IEC Western Cape to print 7.5 million ballot papers for local government elections
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Cape Town - The Electoral Commission of South Africa (IEC) will print a total of 7.5 million ballot papers in the Western Cape in preparation for the upcoming local government elections.
Provincial electoral officer Michael Hendrickse said 4 million ballot papers would be printed for the City of Cape Town and 3.5 million for other municipalities across the province.
“It means 7.5 million individual ballot papers,” Hendrickse said at a media information session.
Hendrickse also said they would have 436 different types of ballot papers.
Each election would be different because each ballot paper for the wards would have different names of candidates.
The ballot papers for PR candidates would also have different names of political parties as not all would contest in all the 30 municipalities.
He said printing the ballot papers was the first part of their work as they still need to ensure that the ballot papers were correctly labelled and packaged for the more than 1 500 voting stations in all wards.
Hendrickse also said they would ensure that there was enough bulk material to be used on November 1 election day.
“We use a logistic system to track material that is bought, stored and we send out so that we know where this material is in our chain of distribution in the lead up to the elections,” he said.
Hendrickse explained that among the election material were security items that they have to ensure control over, such as indelible ink and the stamps used to mark the ballot papers in order to make them official before given to voters.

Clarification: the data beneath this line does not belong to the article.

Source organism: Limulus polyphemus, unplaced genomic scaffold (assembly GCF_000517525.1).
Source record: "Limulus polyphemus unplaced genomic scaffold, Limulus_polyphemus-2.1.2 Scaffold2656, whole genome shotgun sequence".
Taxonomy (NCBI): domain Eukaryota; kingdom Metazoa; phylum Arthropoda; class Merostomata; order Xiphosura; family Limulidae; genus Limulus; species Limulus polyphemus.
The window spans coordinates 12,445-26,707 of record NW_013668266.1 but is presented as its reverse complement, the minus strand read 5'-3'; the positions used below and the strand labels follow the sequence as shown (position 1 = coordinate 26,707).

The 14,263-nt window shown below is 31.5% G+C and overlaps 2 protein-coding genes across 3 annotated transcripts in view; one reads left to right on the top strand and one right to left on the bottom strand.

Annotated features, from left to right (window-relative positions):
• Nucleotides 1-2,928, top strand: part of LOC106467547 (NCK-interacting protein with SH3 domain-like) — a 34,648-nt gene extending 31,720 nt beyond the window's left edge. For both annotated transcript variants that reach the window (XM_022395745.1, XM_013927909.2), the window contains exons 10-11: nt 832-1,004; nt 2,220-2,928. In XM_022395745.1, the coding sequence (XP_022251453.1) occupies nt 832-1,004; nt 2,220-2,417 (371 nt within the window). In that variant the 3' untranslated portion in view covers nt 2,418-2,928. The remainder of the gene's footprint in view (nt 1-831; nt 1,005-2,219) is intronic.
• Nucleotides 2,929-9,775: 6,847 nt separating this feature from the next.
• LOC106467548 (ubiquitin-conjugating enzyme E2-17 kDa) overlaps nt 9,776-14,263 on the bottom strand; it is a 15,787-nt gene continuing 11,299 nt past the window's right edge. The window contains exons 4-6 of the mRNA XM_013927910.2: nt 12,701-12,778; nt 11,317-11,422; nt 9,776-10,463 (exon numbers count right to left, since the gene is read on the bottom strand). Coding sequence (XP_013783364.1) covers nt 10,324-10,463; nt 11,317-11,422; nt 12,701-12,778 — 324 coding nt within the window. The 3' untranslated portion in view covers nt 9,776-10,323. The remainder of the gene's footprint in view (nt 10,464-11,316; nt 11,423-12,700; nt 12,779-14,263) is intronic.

The City of Cape Town would have two wards with the longest ballot papers in the province.
This will give registered voters in the two wards a wide choice to choose councillors who will represent them for the next five years.
“These two, wards 38 in the City of Cape Town in Nyanga, and ward 40 in Gugulethu, each of those particular wards have 39 candidates, be it independents or candidates nominated by political parties.
“Those will be the longest ballot papers in the City of Cape Town,” Hendrickse said.
The Western Cape, which has 30 municipalities, will have 406 wards after they were increased by one each in Mossel Bay, George and Stellenbosch, due to demarcation of municipal boundaries.
It will have a total of 926 seats drawn from the metro, 24 local municipalities and five district municipalities.
On the election day, there will be contestation for 381 proportional representation seats, 406 ward seats in local and metro councils, as well as 57 PR seats in district councils.
A further 82 seats will be filled in district municipalities after local councils make appointments in order to have representation in district councils.